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In this video, Limor of Adafruit Industries shows how she laser-cuts masks for PCBs for easier application of solder paste (think: silk-screen inking) and then uses her reflow robo-skillet, controlled by her new Safe-T-Flow controller, to solder an SMT chip onto one of her Boarduino clone kits.

Making the Safe-T-Flow part II – Using it! An arduino controlled robotic skillet for SMT


Gareth Branwyn

Gareth Branwyn is a freelancer writer and the former Editorial Director of Maker Media. He is the author or editor of a dozen books on technology, DIY, and geek culture, including the first book about the web (Mosaic Quick Tour) and the Absolute Beginner’s Guide to Building Robots. He is currently working on a best-of collection of his writing, called Borg Like Me.



  1. vivi says:

    Any tips on doing lead-free reflow soldering? I think the only difference is the reflow temperature, 235°C instead of 220°C, but I’d like to know if someone actually did it successfully.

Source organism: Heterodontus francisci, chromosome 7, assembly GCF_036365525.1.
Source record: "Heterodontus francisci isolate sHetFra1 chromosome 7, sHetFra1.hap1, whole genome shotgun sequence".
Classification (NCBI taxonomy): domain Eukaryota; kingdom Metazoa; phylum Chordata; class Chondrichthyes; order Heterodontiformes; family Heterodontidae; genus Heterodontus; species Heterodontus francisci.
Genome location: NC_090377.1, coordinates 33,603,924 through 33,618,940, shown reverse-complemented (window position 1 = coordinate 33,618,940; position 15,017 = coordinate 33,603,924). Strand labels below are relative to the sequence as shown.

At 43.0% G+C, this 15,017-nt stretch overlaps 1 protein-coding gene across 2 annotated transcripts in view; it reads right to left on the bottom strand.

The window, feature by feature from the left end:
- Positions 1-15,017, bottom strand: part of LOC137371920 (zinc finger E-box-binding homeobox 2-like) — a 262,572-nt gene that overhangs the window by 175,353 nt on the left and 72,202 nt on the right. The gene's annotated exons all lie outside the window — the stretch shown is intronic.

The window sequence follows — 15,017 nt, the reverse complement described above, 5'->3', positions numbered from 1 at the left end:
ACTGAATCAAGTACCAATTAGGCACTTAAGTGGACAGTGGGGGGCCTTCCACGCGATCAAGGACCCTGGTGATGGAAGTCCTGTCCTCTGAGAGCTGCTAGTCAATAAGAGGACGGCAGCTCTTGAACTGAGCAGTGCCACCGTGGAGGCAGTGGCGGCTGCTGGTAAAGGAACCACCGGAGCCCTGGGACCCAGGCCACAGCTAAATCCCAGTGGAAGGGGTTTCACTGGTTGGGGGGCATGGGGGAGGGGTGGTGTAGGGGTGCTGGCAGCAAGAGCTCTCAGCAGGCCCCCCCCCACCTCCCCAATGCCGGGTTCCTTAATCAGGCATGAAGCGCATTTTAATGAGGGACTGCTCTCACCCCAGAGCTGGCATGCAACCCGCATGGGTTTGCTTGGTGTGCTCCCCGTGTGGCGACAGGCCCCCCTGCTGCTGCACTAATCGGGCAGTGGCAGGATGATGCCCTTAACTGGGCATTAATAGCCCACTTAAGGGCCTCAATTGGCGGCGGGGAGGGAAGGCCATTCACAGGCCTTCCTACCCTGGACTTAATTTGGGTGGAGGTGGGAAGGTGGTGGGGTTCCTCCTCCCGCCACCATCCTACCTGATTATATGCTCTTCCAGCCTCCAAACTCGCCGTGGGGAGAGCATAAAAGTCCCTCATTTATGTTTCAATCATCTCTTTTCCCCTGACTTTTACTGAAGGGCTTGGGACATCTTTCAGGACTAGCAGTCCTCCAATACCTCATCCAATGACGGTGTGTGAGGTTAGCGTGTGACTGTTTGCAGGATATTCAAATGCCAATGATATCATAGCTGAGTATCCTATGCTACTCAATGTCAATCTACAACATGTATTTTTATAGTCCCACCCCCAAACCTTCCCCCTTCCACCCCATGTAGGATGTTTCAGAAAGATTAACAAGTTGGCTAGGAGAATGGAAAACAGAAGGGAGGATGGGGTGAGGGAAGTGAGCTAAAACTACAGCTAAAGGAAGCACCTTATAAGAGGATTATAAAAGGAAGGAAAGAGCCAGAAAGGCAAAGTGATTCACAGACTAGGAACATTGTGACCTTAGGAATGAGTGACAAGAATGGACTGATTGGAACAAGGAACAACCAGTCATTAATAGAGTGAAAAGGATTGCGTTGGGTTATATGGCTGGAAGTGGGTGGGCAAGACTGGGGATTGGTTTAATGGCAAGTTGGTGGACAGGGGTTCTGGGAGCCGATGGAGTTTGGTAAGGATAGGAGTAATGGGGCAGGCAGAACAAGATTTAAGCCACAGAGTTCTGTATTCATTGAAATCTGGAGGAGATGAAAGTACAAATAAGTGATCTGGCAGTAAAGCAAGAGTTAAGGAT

Also, Teflon is known to emit noxious fumes at or above 260°C, so be careful (look up “teflon flu”). It’s extremely hard to find cooking instruments not coated with teflon these days. An oven might be a safer choice.

  2. Mike Estee says:

    @vivi: good point. it kills birds too if I recall. you can probably sand off the teflon, as circuit boards are non-stick.

    It’s worth pointing out that the reflow fumes themselves aren’t a good thing either…

  3. Queens Inglish says:

    It’s SOLDER woman not SODER, SOLDER Dyou hear?

    1. some dude says:

      @Queens Inglish

      Sounded right to me. I’ve never heard anyone ever pronounce the “L” when they talk about soldering.

      1. Michael C says:

        “Soder” seems to be a North American thing. In Australia we pronounce the “L” and I know some English people who do too. I know of at least one Canadian who does not pronounce the “L”. It seems like a strangely inconsistent pronunciation decision, given that no-one skips the “L” in “soldier”.